13. IN INDIA AGAIN
So I sailed for home.
Mauritius was one of the ports of call, and as the boat made a long halt
there, I went ashore and acquainted myself fairly well with the local conditions.
For one night I was the guest of Sir Charles Bruce, the Governor of the
After reaching India I spent
some time in going about the country. It was the year 1901, when the Congress
met at Calcutta under the presidentship of Mr. (later Sir) Dinshaw Wacha.
And I of course attended it. It was my first experience of the Congress.
From Bombay I travelled in the
same train as Sir Pherozeshah Mehta, as I had to speak to him about conditions
in South Africa. I knew the kingly style in which he lived. He had engaged
a special saloon [car on the train] for himself, and I had orders to take
my opportunity of speaking to him by travelling in his saloon for one stage.
I, therefore, went to the saloon and reported myself at the appointed station.
With him were Mr. Wacha, and Mr. (now Sir) Chimanlal Setalvad. They were
discussing politics. As soon as Sir Pherozeshah saw me, he said, 'Gandhi,
it seems nothing can be done for you. Of course we will pass the resolution
you want. But what rights have we in our own country? I believe that so
long as we have no power in our own land, you cannot fare better in the
I was taken aback. Mr. Setalvad
seemed to concur in the view; Mr. Wacha cast a pathetic look at me.
I tried to plead with Sir Pherozeshah,
but it was out of the question for one like me to prevail upon the uncrowned
king of Bombay. I contented myself with the fact that I should be allowed
to move my resolution.
'You will of course show me
the resolution,' said Mr. Wacha, to cheer me up. I thanked him, and left
them at the next stop.
So we reached Calcutta. The
President was taken to his camp with great eclat by the Reception
Committee. I asked a volunteer where I was to go. He took me to the Ripon
College, where a number of delegates were being put up. Fortune favoured
me. Lokamanya was put up in the same block as I. I have a recollection
that he came a day later.
And as was natural, Lokamanya
would never be without his darbar. Were I a painter, I could paint him
as I saw him seated on his bed--so vivid is the whole scene in my memory.
Of the numberless people that called on him, I can recollect today only
one, namely, the late Babu Motilal Ghose, editor of the Amrita Bazar
Patrika. Their loud laughter and their talks about the wrong-doings
of the ruling race cannot be forgotten.
But I propose to examine in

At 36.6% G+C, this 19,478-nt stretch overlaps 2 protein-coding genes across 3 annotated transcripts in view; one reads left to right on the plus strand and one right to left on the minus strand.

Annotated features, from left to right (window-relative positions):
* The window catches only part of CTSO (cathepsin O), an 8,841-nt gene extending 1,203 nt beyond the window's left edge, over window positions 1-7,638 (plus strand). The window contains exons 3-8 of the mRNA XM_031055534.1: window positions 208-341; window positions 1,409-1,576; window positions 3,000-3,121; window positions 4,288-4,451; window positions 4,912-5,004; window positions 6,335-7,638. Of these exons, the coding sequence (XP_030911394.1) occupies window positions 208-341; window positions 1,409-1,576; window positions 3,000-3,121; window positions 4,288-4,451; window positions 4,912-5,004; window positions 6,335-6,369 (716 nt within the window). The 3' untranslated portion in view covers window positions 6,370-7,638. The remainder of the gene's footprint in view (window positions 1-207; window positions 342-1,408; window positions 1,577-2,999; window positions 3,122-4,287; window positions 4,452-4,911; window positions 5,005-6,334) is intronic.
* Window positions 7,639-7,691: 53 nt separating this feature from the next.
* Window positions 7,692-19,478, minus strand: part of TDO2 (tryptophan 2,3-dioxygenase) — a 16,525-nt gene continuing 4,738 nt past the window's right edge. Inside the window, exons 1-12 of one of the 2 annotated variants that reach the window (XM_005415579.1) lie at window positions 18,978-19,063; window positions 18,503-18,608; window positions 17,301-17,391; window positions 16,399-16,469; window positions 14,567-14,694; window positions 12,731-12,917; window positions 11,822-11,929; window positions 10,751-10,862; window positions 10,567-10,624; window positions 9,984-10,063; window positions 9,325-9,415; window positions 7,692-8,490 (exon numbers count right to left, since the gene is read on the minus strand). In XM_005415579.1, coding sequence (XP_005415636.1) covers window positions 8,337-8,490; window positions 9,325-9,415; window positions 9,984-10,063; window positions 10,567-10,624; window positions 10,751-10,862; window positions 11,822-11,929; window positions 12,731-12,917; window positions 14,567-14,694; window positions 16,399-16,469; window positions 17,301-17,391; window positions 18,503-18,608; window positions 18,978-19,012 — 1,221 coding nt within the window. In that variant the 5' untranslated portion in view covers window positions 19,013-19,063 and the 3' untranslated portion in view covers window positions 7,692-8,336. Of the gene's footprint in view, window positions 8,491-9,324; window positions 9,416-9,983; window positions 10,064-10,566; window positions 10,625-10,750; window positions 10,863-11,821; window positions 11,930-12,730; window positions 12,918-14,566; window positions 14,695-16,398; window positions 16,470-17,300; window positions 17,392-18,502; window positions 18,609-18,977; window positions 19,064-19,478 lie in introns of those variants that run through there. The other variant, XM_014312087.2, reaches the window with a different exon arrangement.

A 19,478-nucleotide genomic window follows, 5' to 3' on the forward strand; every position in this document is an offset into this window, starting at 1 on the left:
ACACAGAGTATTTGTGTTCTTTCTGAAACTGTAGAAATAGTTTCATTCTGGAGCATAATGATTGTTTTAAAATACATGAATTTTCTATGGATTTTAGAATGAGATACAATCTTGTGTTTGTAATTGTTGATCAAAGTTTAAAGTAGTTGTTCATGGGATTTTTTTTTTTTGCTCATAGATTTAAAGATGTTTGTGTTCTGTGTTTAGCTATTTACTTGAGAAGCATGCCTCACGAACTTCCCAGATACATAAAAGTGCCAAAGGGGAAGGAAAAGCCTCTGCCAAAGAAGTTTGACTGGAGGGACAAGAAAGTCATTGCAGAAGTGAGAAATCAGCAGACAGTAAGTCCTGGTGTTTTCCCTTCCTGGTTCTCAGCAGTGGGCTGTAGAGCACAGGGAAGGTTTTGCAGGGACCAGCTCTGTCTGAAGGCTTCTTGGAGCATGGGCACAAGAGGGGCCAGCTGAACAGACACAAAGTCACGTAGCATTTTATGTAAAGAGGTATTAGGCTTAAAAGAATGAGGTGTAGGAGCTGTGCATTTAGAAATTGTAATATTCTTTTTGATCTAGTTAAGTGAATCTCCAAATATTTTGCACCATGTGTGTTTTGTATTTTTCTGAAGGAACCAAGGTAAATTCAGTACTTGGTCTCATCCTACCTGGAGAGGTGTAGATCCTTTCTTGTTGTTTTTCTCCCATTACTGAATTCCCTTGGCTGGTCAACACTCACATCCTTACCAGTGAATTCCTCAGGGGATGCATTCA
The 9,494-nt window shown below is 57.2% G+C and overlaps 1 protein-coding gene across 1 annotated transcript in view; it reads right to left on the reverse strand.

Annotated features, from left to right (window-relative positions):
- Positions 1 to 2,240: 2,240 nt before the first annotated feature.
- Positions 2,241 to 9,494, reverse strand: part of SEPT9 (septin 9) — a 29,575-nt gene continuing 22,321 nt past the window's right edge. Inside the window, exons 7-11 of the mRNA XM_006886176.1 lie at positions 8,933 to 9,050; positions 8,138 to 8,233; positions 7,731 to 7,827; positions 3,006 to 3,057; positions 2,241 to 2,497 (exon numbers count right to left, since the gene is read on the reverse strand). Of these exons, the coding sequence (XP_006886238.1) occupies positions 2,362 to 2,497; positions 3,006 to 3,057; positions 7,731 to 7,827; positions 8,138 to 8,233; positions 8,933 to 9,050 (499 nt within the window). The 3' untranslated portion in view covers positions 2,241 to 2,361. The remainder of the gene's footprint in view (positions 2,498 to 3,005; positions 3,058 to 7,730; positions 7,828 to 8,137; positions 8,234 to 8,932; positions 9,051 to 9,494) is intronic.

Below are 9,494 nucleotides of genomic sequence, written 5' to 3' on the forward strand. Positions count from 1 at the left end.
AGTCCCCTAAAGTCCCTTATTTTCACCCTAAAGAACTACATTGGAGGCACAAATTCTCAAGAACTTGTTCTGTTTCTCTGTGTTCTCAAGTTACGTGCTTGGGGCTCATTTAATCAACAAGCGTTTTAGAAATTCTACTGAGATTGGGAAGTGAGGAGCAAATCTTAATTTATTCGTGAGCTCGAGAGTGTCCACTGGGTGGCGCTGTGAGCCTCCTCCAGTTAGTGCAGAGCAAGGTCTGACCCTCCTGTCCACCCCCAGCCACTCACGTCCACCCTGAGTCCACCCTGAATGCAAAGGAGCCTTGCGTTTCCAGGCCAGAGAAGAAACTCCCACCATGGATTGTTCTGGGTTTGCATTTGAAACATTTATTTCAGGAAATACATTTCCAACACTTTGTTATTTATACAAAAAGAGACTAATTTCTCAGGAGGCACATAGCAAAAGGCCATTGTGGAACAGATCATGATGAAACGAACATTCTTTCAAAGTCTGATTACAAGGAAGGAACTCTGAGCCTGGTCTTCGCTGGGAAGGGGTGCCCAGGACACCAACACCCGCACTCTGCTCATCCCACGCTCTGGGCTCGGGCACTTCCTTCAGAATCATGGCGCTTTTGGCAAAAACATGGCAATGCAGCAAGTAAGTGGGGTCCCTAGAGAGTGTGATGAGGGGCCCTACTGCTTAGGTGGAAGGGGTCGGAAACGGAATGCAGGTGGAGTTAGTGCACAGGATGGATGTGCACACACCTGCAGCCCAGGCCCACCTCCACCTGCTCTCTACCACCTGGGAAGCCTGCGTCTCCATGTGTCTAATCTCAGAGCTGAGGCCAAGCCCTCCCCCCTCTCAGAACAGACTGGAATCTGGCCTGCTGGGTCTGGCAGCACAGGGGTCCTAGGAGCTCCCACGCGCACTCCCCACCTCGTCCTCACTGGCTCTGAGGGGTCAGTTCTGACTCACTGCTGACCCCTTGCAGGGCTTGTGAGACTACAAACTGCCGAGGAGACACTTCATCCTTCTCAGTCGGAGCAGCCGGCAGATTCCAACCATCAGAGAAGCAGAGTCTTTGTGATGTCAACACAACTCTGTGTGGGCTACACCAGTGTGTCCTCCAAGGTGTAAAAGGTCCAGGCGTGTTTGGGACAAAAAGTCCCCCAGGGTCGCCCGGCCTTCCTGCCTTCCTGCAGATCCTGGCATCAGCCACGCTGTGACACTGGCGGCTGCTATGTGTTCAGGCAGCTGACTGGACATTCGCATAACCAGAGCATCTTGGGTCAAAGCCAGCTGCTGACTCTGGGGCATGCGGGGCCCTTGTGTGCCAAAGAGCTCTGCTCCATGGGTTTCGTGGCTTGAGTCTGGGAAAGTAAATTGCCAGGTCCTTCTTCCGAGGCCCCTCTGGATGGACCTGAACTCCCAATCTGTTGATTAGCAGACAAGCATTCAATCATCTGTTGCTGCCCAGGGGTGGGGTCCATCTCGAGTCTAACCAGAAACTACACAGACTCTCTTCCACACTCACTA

some detail the appointments in this camp. The volunteers were clashing
against one another. You asked one of them to do something. He delegated
it to another, and he in his turn to a third, and so on; and as for the
delegates, they were neither here nor there.
I made friends with a few volunteers.
I told them some things about South Africa, and they felt somewhat ashamed.
I tried to bring home to them the secret of service. They seemed to understand,
but service is no mushroom growth. It presupposes the will first, and then
experience. There was no lack of will on the part of those good simple-hearted
young men, but their experience was nil. The Congress would meet three
days every year, and then go to sleep. What training could one have out
of a three days' show once a year? And the delegates were of a piece with
the volunteers. They had no better or longer training. They would do nothing
themselves. 'Volunteer, do this,' 'Volunteer, do that,' were their constant
Even here I was face to face
with untouchability in a fair measure. The Tamilian kitchen was far away
from the rest. To the Tamil delegates even the sight of others, whilst
they were dining, meant pollution. So a special kitchen had to be made
for them in the college compound, walled in by wicker-work. It was full
of smoke which choked you. It was a kitchen, dining-room, washroom, all
in one--a close safe with no outlet. To me this looked like a travesty
I said to myself, there was such untouchability between the delegates of
the Congress, one could well imagine the extent to which it existed amongst
their constituents. I heaved a sigh at the thought.
There was no limit to insanitation.
Pools of water were everywhere. There were only a few latrines, and the
recollection of their stink still oppresses me. I pointed it out to the
volunteers. They said point-blank: 'That is not our work, it is the scavenger's
work.' I asked for a broom. The man stared at me in wonder. I procured
one and cleaned the latrine. But that was for myself. The rush was so great,
and the latrines were so few, that they needed frequent cleaning; but that
was more than I could do. So I had to content myself with simply ministering
to myself. And the others did not seem to mind the stench and the dirt.
But that was not all. Some of
the delegates did not scruple to use the verandahs outside their rooms
for calls of nature at night. In the morning I pointed out the spots to
the volunteers. No one was ready to undertake the cleaning, and I found
no one to share the honour with me of doing it. Conditions have since considerably
improved, but even today thoughtless delegates are not wanting who disfigure
the Congress camp by committing nuisances wherever they choose, and all
the volunteers are not always ready to clean up after them.
I saw that if the Congress session
were to be prolonged, conditions would be quite favourable for the outbreak
of an epidemic.
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Duties of the four fundamental divisions of Hindu society